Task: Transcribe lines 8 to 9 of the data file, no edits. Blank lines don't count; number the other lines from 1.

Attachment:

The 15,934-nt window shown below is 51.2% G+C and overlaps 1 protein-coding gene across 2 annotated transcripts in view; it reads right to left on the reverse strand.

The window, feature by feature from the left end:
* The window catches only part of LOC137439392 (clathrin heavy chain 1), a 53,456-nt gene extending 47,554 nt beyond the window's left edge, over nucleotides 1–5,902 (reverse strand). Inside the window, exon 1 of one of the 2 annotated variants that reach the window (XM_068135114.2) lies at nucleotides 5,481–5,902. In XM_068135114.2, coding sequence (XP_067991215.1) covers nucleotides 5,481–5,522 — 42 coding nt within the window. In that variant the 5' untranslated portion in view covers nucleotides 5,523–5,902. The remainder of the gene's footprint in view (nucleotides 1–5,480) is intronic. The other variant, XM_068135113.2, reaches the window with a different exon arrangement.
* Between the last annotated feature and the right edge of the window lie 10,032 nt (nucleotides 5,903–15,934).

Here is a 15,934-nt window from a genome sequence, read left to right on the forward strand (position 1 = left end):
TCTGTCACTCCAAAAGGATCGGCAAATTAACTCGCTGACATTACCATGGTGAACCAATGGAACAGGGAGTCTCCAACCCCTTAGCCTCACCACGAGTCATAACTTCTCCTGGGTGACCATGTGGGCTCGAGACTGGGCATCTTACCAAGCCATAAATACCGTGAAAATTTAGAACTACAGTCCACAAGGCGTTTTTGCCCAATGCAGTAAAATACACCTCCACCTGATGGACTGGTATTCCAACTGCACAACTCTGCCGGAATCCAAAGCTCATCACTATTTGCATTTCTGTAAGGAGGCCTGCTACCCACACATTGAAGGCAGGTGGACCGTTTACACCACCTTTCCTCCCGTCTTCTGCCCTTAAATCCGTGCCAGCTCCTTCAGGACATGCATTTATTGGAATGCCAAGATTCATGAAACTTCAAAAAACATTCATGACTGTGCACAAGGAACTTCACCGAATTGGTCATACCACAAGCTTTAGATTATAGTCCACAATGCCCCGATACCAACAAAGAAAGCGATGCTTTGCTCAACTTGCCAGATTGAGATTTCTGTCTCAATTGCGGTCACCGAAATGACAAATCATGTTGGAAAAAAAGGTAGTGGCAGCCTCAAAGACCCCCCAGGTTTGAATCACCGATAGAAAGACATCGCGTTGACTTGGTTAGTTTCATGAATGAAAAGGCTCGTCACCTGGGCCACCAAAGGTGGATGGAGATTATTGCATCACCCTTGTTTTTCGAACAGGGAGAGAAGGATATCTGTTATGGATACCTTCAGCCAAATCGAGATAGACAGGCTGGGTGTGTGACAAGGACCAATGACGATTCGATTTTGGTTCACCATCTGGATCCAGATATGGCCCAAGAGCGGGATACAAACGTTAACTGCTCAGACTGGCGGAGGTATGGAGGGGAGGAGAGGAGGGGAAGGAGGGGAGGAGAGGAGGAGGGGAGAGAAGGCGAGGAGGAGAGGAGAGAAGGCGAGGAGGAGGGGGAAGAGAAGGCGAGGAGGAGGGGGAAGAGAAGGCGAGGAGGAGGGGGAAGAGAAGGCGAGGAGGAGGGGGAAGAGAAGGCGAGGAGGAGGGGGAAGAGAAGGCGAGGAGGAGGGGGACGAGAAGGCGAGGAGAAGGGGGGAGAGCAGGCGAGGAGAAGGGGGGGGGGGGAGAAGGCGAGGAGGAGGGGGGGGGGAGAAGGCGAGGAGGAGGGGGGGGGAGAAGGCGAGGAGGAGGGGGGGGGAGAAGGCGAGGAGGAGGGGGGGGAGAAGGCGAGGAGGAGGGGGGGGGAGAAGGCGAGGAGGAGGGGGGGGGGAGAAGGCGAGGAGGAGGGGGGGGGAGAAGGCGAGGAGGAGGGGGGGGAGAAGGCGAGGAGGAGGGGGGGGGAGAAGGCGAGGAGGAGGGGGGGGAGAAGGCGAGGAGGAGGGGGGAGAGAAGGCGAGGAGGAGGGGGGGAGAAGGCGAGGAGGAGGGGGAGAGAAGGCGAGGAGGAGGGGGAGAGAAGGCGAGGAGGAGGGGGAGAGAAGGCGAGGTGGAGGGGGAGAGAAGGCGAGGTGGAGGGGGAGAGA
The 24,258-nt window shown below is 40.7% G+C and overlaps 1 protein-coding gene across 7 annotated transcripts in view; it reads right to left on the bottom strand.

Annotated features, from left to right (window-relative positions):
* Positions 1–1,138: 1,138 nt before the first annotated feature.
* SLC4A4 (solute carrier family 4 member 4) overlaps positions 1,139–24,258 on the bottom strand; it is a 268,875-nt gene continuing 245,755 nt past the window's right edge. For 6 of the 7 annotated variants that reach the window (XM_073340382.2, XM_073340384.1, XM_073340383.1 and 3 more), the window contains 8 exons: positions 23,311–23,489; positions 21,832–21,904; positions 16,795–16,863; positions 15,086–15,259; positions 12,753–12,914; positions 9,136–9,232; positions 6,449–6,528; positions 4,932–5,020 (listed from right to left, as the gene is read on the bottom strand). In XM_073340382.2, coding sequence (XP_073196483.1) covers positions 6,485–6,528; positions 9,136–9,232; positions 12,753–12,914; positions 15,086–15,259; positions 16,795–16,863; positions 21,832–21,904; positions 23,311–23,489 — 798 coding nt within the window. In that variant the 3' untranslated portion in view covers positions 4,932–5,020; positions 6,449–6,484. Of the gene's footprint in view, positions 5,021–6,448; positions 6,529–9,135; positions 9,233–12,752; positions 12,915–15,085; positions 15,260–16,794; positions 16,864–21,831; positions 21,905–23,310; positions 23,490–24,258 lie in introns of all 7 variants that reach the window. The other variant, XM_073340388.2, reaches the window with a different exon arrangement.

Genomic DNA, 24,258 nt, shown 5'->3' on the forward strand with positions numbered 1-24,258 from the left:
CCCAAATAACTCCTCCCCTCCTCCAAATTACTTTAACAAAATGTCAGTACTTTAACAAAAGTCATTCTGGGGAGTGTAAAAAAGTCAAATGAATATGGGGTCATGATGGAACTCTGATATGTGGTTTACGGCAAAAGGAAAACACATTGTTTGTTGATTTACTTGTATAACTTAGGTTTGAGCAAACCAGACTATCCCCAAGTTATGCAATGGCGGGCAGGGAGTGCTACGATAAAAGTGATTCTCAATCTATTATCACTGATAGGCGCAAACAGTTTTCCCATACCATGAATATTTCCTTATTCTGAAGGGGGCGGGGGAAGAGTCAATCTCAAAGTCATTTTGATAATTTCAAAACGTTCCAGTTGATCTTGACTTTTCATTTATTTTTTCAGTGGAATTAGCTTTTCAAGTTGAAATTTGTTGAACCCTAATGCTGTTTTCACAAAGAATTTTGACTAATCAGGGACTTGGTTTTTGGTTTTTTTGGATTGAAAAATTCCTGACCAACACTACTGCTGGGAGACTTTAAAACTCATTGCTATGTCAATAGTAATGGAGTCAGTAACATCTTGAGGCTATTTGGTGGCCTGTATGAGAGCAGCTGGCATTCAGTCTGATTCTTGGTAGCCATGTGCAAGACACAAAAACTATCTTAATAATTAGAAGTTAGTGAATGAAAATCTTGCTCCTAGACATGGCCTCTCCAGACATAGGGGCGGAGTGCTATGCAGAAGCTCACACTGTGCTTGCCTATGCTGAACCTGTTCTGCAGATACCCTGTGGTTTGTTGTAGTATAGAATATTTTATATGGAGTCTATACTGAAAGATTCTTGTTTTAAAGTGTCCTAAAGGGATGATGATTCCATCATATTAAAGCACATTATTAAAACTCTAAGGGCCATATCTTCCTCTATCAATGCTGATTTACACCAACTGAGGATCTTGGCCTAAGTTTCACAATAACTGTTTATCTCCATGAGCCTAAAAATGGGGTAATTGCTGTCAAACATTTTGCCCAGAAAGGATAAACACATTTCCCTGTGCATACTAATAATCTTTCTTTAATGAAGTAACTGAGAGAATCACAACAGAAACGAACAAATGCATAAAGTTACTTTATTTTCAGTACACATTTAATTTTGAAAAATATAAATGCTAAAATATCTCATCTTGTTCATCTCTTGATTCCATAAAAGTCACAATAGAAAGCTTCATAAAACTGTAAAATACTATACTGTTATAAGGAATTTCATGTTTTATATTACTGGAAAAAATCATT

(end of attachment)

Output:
Annotated features, from left to right (window-relative positions):
* Positions 1–1,138: 1,138 nt before the first annotated feature.